Information for high-risk individuals

This article was last reviewed and updated on April 28, 2021.


Those who are at increased risk of severe illness from coronavirus (COVID-19) should be especially careful about protecting themselves by staying at home and avoiding close contact with people who may be sick. For more information about who is at risk, see the CDC’s latest guidance here.

High-risk individuals

Based on what we know about COVID-19 right now, the following groups should be especially careful and socially distance from others:

People aged 65 or older

People in nursing homes or long-term care facilities

People with high-risk conditions such as

  • cancer
  • chronic kidney disease
  • chronic lung disease
  • liver disease
  • heart conditions
  • stroke
  • diabetes
  • neurological conditions
  • HIV
  • Down syndrome
  • blood disorder like sickle cell disease or thalassemia
  • solid organ or blood stem cell transplant
  • compromised immune system
  • pregnancy
  • overweight or obesity
  • smoking
  • substance use disorders

The conditions in which people live, learn, work, and play, over time, lead to different levels of health risks. Some people in certain racial or ethnic groups may be exposed to medical conditions that put them at greater risk for COVID disease. This increased risk for becoming sick from COVID-19 may result in a greater need for hospital or ICU care.

According to data and information from the CDC, exposure, illness, hospitalization, and death resulting from COVID-19 are higher among people in the following groups:

  • Hispanic or Latino
  • Black or African American
  • American Indian or Alaskan Native
  • Native Hawaiian and other Pacific Islander

Where to get information for specific circumstances

Centers for Disease Control and Prevention

Asthma

Having moderate-to-severe asthma might increase a patient's risk for severe illness from COVID-19. So we would recommend that our patients keep their asthma under control by following their Asthma Action Plan. Asthmatic patients should continue current medicines, and follow COVID-19 prevention recommendations.

Read everything you need to know about how to reduce your risk and be prepared during the COVID-19 outbreak if you have asthma.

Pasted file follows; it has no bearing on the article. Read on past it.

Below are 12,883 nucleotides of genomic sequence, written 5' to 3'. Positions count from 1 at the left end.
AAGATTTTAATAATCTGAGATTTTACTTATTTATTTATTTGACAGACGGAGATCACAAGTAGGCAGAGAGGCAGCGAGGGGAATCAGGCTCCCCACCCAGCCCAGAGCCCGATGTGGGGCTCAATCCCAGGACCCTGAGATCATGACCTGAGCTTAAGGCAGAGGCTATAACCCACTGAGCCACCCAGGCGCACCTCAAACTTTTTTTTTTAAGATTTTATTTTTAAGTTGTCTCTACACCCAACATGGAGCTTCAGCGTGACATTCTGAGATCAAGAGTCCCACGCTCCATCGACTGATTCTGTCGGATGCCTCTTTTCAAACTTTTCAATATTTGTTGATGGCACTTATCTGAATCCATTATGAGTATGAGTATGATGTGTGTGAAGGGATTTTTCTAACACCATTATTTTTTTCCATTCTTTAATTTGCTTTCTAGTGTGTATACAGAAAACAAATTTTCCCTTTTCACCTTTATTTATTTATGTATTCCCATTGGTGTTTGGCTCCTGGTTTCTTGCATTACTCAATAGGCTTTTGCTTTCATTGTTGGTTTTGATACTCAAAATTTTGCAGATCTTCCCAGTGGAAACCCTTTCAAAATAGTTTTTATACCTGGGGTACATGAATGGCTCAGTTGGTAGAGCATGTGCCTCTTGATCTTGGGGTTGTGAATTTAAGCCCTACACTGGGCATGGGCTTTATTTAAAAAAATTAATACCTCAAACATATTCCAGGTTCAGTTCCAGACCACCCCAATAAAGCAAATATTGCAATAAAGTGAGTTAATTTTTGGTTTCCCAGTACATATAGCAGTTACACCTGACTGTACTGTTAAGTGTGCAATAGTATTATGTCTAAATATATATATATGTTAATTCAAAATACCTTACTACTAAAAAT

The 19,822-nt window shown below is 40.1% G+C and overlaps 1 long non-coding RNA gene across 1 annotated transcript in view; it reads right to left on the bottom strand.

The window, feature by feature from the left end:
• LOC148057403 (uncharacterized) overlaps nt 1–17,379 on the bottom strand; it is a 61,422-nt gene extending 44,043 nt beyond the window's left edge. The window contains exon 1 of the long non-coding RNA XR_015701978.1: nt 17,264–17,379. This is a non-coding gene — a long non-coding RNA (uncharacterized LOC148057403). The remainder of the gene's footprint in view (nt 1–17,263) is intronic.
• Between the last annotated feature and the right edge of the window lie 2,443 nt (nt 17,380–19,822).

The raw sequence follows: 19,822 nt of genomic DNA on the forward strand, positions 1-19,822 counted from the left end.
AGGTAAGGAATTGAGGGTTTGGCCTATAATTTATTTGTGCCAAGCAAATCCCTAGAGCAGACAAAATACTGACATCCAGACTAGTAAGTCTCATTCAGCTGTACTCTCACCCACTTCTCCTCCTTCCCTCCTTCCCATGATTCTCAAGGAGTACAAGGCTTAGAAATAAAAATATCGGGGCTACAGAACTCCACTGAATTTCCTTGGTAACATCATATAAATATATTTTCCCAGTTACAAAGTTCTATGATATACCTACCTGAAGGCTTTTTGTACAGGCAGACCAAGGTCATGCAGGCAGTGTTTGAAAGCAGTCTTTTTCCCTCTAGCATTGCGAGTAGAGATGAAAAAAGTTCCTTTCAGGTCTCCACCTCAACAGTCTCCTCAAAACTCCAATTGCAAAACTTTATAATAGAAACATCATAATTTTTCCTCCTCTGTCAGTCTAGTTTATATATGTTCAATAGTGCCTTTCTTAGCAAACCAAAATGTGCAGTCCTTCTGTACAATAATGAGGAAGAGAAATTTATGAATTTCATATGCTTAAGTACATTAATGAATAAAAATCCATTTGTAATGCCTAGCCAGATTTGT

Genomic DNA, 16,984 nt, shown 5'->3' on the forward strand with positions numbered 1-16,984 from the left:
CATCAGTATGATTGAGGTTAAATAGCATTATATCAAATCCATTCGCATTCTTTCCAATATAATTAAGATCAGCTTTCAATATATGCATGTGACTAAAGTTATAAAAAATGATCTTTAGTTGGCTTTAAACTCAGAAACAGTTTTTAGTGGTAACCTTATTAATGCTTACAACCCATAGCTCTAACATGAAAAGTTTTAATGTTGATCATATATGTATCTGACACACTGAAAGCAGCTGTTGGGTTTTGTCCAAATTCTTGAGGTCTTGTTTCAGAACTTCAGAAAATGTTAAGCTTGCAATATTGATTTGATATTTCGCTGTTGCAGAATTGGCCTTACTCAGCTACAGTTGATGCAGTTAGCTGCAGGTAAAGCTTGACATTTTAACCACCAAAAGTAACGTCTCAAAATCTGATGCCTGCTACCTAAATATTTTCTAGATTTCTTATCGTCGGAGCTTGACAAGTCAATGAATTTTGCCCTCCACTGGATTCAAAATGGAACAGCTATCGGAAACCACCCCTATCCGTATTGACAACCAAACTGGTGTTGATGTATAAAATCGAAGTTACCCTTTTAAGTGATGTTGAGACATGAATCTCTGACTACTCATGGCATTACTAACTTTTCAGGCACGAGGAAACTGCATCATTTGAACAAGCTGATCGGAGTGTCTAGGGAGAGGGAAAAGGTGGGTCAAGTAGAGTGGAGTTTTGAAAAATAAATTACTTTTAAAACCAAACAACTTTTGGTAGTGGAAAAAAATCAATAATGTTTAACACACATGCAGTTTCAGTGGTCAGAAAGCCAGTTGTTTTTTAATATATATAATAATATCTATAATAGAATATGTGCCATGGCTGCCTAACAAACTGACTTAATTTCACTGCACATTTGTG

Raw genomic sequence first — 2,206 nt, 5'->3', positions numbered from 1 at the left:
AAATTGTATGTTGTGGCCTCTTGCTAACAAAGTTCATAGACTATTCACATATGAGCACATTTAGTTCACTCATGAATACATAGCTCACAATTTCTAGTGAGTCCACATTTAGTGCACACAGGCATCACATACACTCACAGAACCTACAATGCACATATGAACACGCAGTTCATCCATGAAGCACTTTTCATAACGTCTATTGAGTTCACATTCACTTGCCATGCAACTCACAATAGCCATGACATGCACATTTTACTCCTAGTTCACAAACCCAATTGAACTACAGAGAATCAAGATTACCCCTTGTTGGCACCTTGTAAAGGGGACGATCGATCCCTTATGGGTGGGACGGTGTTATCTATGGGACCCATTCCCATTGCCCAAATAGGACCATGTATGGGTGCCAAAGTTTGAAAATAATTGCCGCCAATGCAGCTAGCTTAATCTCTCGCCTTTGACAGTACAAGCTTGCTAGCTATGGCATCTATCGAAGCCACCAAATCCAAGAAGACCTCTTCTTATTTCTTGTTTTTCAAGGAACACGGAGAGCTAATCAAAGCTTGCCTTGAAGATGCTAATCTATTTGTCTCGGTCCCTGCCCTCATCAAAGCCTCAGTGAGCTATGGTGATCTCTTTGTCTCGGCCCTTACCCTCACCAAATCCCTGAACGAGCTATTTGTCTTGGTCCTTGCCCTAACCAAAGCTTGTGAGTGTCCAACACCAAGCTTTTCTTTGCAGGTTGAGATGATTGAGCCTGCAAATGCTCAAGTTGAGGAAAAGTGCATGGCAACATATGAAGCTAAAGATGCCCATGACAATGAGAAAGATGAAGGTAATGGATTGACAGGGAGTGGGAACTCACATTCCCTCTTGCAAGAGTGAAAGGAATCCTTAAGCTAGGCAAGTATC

National Cancer Institute

Cancer

If you are currently living with cancer or are worried for a friend or family member who has cancer, you can access specific information about coronavirus and cancer here, including advice on protecting yourself, recommended treatment, and other tips.

American Diabetes association

Diabetes

If you have diabetes, you should review your diabetes education, following your diet and exercise plan along with your prescribed medication to improve your disease control.

Discover useful information on COVID-19 if you are living with diabetes, including why you may be more likely to experience serious complications if you do get sick with COVID-19.

National kidney foundation

Kidney disease

Read the latest information and advice for patients living with kidney disease, including how to protect yourself and prepare for the weeks ahead.

Centers for Disease Control and Prevention

Mental Health

Whether you are living with a pre-existing mental health condition or want advice on how to manage your mental health during the COVID-19 outbreak, here are helpful tips and advice for managing stress.

Centers for Disease Control and Prevention

Pregnancy

If you are currently pregnant or living with someone who is pregnant, you can find detailed information about pregnancy and COVID-19, including what we know about the risks and how to protect pregnant women, at the link below.


American Heart Association

Heart Disease

If you are living with heart disease, you can access detailed information on who may be at higher risk and what you need to know.